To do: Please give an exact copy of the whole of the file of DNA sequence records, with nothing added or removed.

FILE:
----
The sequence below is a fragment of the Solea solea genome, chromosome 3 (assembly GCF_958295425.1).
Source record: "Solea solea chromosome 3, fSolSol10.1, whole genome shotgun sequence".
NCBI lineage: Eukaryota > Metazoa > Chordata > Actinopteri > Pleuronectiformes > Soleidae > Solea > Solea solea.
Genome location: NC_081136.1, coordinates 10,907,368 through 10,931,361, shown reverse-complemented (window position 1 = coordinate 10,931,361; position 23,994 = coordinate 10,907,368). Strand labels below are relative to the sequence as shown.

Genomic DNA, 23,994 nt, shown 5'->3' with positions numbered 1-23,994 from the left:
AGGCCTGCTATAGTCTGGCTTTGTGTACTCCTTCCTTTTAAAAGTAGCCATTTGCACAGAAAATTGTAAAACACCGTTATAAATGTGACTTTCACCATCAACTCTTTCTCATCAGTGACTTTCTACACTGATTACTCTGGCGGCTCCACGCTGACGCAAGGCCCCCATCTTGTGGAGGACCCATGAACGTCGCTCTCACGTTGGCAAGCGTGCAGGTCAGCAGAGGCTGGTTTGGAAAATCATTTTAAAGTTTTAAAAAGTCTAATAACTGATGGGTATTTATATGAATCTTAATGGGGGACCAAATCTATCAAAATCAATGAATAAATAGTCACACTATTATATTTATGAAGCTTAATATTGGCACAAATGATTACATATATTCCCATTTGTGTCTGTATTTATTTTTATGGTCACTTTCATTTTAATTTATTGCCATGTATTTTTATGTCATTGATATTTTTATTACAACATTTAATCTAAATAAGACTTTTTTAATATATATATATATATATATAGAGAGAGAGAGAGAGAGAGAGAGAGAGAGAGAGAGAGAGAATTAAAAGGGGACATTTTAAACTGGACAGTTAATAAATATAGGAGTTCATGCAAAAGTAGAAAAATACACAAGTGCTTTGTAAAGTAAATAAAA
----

The sequence below is a fragment of the Solea solea genome, chromosome 3 (assembly GCF_958295425.1).
Source record: "Solea solea chromosome 3, fSolSol10.1, whole genome shotgun sequence".
NCBI lineage: Eukaryota > Metazoa > Chordata > Actinopteri > Pleuronectiformes > Soleidae > Solea > Solea solea.
Genome location: NC_081136.1, coordinates 10,907,368 through 10,931,361, shown reverse-complemented (window position 1 = coordinate 10,931,361; position 23,994 = coordinate 10,907,368). Strand labels below are relative to the sequence as shown.

Genomic DNA, 23,994 nt, shown 5'->3' with positions numbered 1-23,994 from the left:
AGGCCTGCTATAGTCTGGCTTTGTGTACTCCTTCCTTTTAAAAGTAGCCATTTGCACAGAAAATTGTAAAACACCGTTATAAATGTGACTTTCACCATCAACTCTTTCTCATCAGTGACTTTCTACACTGATTACTCTGGCGGCTCCACGCTGACGCAAGGCCCCCATCTTGTGGAGGACCCATGAACGTCGCTCTCACGTTGGCAAGCGTGCAGGTCAGCAGAGGCTGGTTTGGAAAATCATTTTAAAGTTTTAAAAAGTCTAATAACTGATGGGTATTTATATGAATCTTAATGGGGGACCAAATCTATCAAAATCAATGAATAAATAGTCACACTATTATATTTATGAAGCTTAATATTGGCACAAATGATTACATATATTCCCATTTGTGTCTGTATTTATTTTTATGGTCACTTTCATTTTAATTTATTGCCATGTATTTTTATGTCATTGATATTTTTATTACAACATTTAATCTAAATAAGACTTTTTTAATATATATATATATATATATAGAGAGAGAGAGAGAGAGAGAGAGAGAGAGAGAGAGAGAGAATTAAAAGGGGACATTTTAAACTGGACAGTTAATAAATATAGGAGTTCATGCAAAAGTAGAAAAATACACAAGTGCTTTGTAAAGTAAATAAAA